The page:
The California Supreme Court has rejected the "narrow-restraint" exception to California's general prohibition on noncompetition agreements, maintaining that all noncompete restrictions must comply with the express terms of California Business & Professions Code section 16000, et seq. Edwards v. Arthur Andersen LLP (2008 S147190). The narrow restraint exception which had been recognized by some federal courts in California, permitted limited restrictions if the employee was still permitted to compete in "a substantial portion of the market." The court also held that a contractual provision which releases "any and all claims" by an employee does not include non-waivable statutory protections.

Raymond Edwards II, a former tax manager who worked in the Los Angeles office of the accounting firm Arthur Andersen ("Andersen"), signed a noncompetition agreement that prohibited him from working for or soliciting Andersen clients for a stated period following his departure from the company. After Andersen became embroiled in the Enron accounting scandal, Andersen sold its Los Angeles tax group to HSBC. As part of the transaction, HSBC offered Edwards a job on the contingency that Andersen release Edwards from the noncompetition agreement. In turn, Edwards would have to sign a Termination of Non-compete Agreement ("TONC") that included a release of all claims that he might have against Andersen arising out of his employment relationship with them. Edwards refused to sign the TONC. Andersen then terminated Edwards' employment and HSBC rescinded their job offer.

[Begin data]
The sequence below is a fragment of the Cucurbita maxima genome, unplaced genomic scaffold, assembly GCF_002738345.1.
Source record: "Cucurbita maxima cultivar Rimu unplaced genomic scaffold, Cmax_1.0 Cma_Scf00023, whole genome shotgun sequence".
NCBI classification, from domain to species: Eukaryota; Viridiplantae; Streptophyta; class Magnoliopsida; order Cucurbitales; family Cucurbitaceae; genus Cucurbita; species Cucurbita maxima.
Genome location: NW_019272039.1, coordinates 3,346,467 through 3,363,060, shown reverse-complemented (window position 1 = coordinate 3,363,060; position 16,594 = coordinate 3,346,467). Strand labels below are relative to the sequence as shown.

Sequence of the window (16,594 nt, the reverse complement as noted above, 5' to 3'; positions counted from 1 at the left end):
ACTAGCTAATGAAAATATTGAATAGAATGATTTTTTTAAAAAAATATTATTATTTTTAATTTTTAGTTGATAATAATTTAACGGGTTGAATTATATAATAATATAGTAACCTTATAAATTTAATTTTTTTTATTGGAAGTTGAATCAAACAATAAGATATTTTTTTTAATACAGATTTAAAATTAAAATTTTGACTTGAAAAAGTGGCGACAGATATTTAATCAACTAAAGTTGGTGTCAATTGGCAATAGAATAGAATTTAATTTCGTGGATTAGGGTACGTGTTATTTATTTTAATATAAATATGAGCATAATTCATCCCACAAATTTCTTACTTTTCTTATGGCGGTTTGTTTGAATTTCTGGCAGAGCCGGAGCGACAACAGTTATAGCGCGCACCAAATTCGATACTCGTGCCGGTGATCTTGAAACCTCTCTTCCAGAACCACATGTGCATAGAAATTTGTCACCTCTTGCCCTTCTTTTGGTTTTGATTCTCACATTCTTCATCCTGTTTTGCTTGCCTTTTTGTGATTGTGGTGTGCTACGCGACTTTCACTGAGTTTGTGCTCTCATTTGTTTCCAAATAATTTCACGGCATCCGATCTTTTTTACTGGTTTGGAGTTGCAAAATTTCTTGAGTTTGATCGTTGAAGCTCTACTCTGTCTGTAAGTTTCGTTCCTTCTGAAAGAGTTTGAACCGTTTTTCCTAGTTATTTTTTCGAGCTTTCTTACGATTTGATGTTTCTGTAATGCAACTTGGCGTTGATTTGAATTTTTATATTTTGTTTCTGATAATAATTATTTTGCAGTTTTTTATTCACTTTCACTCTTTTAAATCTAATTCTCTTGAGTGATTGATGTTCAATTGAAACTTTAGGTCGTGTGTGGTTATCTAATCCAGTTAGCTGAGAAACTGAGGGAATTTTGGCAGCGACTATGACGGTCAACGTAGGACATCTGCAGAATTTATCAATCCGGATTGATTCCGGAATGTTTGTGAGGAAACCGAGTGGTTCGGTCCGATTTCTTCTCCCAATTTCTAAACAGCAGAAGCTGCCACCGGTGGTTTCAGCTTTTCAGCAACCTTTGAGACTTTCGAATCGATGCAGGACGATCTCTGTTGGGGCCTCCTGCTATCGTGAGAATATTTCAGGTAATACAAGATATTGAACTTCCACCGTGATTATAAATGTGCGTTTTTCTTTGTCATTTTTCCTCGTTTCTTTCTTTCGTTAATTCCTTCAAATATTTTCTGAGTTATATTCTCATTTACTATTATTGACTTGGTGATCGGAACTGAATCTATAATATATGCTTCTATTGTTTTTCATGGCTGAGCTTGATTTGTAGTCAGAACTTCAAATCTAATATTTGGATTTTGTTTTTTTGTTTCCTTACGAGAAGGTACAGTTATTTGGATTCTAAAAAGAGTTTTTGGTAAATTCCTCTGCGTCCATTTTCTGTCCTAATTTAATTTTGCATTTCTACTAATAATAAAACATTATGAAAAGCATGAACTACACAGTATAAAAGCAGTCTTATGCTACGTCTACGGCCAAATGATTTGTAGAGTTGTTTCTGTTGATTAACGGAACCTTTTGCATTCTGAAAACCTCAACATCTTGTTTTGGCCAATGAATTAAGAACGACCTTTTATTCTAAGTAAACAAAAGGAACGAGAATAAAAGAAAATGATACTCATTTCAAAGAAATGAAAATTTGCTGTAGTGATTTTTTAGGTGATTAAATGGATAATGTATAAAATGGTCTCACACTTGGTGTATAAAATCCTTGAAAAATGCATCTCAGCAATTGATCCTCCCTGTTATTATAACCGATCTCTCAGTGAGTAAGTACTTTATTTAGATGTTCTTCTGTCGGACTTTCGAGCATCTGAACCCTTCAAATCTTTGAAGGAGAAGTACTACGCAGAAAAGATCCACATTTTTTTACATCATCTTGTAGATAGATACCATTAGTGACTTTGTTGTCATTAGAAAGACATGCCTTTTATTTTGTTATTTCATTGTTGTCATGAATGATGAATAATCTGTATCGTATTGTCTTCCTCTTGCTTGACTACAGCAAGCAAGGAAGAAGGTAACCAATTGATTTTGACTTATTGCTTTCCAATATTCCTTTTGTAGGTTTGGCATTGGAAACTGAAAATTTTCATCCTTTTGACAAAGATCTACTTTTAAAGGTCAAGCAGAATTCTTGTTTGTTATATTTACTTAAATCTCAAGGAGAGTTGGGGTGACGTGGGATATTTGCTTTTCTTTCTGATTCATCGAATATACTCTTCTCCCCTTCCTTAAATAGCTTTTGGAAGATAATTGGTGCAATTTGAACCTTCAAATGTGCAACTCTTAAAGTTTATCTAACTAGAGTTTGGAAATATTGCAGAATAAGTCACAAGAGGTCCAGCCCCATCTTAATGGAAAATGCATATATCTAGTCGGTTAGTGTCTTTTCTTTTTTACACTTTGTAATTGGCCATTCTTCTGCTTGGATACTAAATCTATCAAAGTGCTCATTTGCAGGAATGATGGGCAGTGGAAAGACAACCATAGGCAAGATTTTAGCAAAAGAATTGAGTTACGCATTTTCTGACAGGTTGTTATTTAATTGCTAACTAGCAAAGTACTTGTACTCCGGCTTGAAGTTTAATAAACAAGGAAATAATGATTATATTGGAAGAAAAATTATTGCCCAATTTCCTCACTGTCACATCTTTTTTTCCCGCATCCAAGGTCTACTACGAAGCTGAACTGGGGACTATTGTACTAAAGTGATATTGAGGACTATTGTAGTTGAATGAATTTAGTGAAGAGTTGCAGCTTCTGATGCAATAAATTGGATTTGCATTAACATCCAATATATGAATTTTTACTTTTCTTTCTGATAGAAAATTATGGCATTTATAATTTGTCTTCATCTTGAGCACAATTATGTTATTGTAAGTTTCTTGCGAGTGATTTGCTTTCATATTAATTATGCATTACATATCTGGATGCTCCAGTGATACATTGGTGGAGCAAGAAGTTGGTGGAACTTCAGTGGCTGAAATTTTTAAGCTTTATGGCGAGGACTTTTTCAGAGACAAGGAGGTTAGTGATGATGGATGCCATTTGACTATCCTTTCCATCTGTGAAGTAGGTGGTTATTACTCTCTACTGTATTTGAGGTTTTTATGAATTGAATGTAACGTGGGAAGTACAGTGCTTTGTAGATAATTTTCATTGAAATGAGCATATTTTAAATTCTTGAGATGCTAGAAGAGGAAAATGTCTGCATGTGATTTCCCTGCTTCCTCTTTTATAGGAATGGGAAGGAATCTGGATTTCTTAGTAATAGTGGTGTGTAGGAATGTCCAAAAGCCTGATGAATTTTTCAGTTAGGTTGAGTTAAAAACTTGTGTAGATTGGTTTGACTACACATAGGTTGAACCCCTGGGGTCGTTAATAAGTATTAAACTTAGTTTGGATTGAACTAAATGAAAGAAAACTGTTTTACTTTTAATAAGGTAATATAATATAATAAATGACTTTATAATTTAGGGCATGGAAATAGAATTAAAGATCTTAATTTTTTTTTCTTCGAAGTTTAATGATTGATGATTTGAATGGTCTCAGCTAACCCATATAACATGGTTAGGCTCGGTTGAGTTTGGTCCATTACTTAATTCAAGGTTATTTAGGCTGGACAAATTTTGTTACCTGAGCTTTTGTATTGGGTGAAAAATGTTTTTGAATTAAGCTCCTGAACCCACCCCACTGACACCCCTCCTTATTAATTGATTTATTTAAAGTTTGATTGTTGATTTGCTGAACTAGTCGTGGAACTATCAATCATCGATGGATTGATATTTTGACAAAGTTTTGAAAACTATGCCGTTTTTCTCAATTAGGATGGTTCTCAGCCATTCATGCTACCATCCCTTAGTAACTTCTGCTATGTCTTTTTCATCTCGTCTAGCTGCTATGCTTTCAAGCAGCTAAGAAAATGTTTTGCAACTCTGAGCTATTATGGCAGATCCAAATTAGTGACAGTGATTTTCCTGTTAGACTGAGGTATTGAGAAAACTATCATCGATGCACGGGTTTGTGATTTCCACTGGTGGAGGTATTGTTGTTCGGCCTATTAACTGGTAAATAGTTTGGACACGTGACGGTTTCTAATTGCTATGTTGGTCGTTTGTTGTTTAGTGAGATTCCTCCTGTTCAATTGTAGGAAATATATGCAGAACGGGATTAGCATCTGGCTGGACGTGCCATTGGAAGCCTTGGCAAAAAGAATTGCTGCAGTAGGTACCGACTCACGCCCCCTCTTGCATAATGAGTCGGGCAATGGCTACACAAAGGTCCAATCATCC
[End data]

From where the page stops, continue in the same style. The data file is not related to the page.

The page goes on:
Edwards sued Andersen alleging that Andersen's noncompetition agreement violated California Business & Professions Code section 16600 and was unenforceable. The Supreme Court held that the Andersen noncompetition agreement was invalid, stating that it did not embrace the "narrow-restraint" exception to California's general prohibition on non-competition agreements. Section 16600, et seq, provides that noncompetition agreements are permissible only where a person sells the goodwill of a business, an owner of a business disposes of all of his or her ownership interest in a business, or a partner, in anticipation of dissolution of a partnership, agrees not to compete.

Edward's lawsuit also alleged that the TONC's release of "all claims" violated California Labor Code sections 2802 and 2804, which make an employee's right to indemnification from his or her employer nonwaivable. The court held that rights, such as those provided for under Labor Code section 2802, are nonwaivable and that "any waiver that attempts to waive those rights is unlawful." The court found that the waiver in the TONC at issue was lawful, however, because despite its "any and all" claims language, the TONC did not expressly reference waiver of any nonwaiveable right. The court further held that voiding all existing releases which include "any and all" language would be inappropriate because, among other reasons, the laws of contract interpretation favor reading an agreement as "lawful, operative, definite, reasonable, and capable of being carried into effect."

Impact on Employers

  • Noncompetition agreements with California employees are generally disallowed, even if narrowly tailored, unless they fall within an enumerated exception set forth in California Business & Professions Code section 16600, et seq.
  • Agreements in California whereby an employee releases "any and all" claims against an employer are not inherently void, but they do not release nonwaivable statutory rights. Agreements that expressly attempt to waive such nonwaivable statutory rights would be void.